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Santorum adds name to crowded Republican 2016 field

Aggressive conservative Rick Santorum is launching a new presidential bid. The former senator scored an unlikely second-place finish in the 2012 race for the Republican nomination.

Former Senator Rick Santorum plans to launch another presidential run. The 57-year-old has told supporters to stand by for a "special announcement" at a factory near his childhood home in Cabot, Pennsylvania, where workers will reportedly surround him - an apparent effort to show his blue-collar credentials.

"This is a long process," Santorum, a senator from 1995 to 2007, had told reporters recently about the "completely wide-open race" for the 2016 Republican presidential nomination.

Santorum's semipopulist, professedly Catholic and inflammatory "family values" campaign proved a near-spoiler to

eventual nominee Mitt Romney

, a wealthy Mormon who reached out to centrists. His underfunded campaign, eventually failed, but he lasted longer than anyone expected. It was prone to the candidate's contrarian outbursts - for instance saying that President John F. Kennedy, a fellow Catholic, made him "want to throw up" by calling for separation of church and state. Still, Santorum won 11 primaries, including the first.

"I was the last person standing," Santorum told Republicans in South Carolina in January.

Second-time charms?

Santorum would enter as an underdog in a race expected to feature up to 15 major names - most of them newcomers to presidential politics. The prospective Republican field already includes four sitting senators, four governors, four former governors, business leaders and a retired neurosurgeon.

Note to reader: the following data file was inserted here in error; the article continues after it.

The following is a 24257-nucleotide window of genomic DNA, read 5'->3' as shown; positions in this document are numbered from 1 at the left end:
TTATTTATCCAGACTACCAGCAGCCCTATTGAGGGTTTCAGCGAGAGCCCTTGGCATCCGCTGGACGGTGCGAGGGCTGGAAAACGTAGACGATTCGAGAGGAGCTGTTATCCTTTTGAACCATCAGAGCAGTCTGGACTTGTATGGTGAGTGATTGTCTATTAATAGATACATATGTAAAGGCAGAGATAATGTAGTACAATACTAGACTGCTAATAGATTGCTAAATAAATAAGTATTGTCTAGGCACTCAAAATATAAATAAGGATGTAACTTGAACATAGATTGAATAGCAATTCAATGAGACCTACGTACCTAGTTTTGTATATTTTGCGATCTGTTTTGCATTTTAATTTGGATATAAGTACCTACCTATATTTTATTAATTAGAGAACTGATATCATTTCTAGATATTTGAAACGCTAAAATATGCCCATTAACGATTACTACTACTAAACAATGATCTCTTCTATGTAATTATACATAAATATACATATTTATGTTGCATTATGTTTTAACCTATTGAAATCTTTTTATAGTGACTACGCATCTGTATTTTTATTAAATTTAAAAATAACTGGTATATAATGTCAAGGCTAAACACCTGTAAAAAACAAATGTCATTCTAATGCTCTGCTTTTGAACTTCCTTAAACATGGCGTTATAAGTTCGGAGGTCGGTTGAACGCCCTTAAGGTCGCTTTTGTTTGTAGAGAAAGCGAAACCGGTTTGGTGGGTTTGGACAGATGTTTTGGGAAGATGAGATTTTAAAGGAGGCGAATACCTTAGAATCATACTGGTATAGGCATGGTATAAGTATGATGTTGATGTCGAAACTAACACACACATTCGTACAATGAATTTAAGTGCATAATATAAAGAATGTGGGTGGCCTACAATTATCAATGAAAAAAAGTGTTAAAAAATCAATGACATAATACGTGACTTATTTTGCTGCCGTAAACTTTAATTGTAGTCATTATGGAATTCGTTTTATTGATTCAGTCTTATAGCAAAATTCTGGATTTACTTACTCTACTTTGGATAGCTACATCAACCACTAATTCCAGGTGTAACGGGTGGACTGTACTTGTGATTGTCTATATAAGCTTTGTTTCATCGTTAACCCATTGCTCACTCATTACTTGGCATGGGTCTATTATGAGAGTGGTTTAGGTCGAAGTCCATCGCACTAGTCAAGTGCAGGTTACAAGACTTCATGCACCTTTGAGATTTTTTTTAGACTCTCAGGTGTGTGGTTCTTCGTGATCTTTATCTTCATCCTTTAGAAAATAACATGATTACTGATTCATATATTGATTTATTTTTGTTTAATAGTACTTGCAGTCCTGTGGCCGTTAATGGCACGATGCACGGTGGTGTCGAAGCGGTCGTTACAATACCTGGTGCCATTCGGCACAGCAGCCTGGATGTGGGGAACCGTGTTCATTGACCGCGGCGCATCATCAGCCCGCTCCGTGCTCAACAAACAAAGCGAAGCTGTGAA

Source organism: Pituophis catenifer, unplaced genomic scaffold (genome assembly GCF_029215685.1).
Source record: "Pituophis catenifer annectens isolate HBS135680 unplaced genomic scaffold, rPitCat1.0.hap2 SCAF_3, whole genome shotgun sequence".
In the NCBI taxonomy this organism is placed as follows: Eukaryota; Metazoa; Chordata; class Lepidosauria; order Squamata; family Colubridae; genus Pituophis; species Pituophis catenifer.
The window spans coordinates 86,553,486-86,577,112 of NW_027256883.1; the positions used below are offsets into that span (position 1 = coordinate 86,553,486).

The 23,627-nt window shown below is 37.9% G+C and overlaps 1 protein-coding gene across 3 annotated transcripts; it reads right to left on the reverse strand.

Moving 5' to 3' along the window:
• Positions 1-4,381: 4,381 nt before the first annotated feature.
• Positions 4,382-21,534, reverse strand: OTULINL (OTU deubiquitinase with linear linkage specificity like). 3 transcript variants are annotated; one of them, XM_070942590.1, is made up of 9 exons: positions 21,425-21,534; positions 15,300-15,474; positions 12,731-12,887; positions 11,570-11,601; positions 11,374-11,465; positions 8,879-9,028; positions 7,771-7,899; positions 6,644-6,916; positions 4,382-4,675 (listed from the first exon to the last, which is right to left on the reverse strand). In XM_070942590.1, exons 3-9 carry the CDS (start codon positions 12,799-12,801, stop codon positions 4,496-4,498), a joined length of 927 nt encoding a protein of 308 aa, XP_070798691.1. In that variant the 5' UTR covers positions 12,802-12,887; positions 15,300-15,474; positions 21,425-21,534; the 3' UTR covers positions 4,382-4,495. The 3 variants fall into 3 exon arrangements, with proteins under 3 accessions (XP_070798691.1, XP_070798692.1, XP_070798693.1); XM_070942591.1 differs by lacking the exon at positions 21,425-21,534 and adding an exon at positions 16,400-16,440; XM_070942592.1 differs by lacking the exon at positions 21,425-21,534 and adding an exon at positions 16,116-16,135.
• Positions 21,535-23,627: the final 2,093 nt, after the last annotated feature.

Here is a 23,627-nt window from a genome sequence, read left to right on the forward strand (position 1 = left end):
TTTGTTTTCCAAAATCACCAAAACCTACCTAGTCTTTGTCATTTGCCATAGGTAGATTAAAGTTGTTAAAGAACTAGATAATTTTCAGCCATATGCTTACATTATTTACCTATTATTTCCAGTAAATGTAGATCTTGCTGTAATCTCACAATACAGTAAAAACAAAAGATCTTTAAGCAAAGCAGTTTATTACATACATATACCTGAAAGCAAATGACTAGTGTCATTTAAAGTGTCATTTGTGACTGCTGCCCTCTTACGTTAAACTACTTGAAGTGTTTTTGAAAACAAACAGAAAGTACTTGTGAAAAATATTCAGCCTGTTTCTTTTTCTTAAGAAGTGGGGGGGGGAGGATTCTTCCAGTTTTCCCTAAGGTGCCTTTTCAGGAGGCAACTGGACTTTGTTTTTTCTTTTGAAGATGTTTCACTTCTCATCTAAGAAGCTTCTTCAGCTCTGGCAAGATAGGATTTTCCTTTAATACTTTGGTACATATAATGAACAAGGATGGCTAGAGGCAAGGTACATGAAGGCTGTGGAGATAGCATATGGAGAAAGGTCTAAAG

Upstart senators Ted Cruz, Rand Paul and Marco Rubio

have already declared

.

The Arkansas preacher-governor Mike Huckabee

will run and could siphon Christian votes. And Republicans contuinue to wait with bated breath for announcements from union-busting Wisconsin Governor Scott Walker and Jeb Bush - the former Florida governor whose father and brother have occupied the White House in the past quarter century.

The major names may keep Santorum from even debating. Gatekeepers Fox News plan to limit participation in the network's August duel to candidates in the top 10 of polls. With 2.3 percent support, Santorum and at least one fellow 2012 candidate, former Texas Governor Rick Perry, remain on the bubble.

Santorum manages to insert his views into national dialogue when possible. He vocally opposes marriage equality, saying in April that he would not attend a same-sex wedding.

On the Democratic side, considerably fewer candidates have emerged to challenge the presumptive nominee,

Hillary Clinton

.

mkg/msh (Reuters, AFP, AP)

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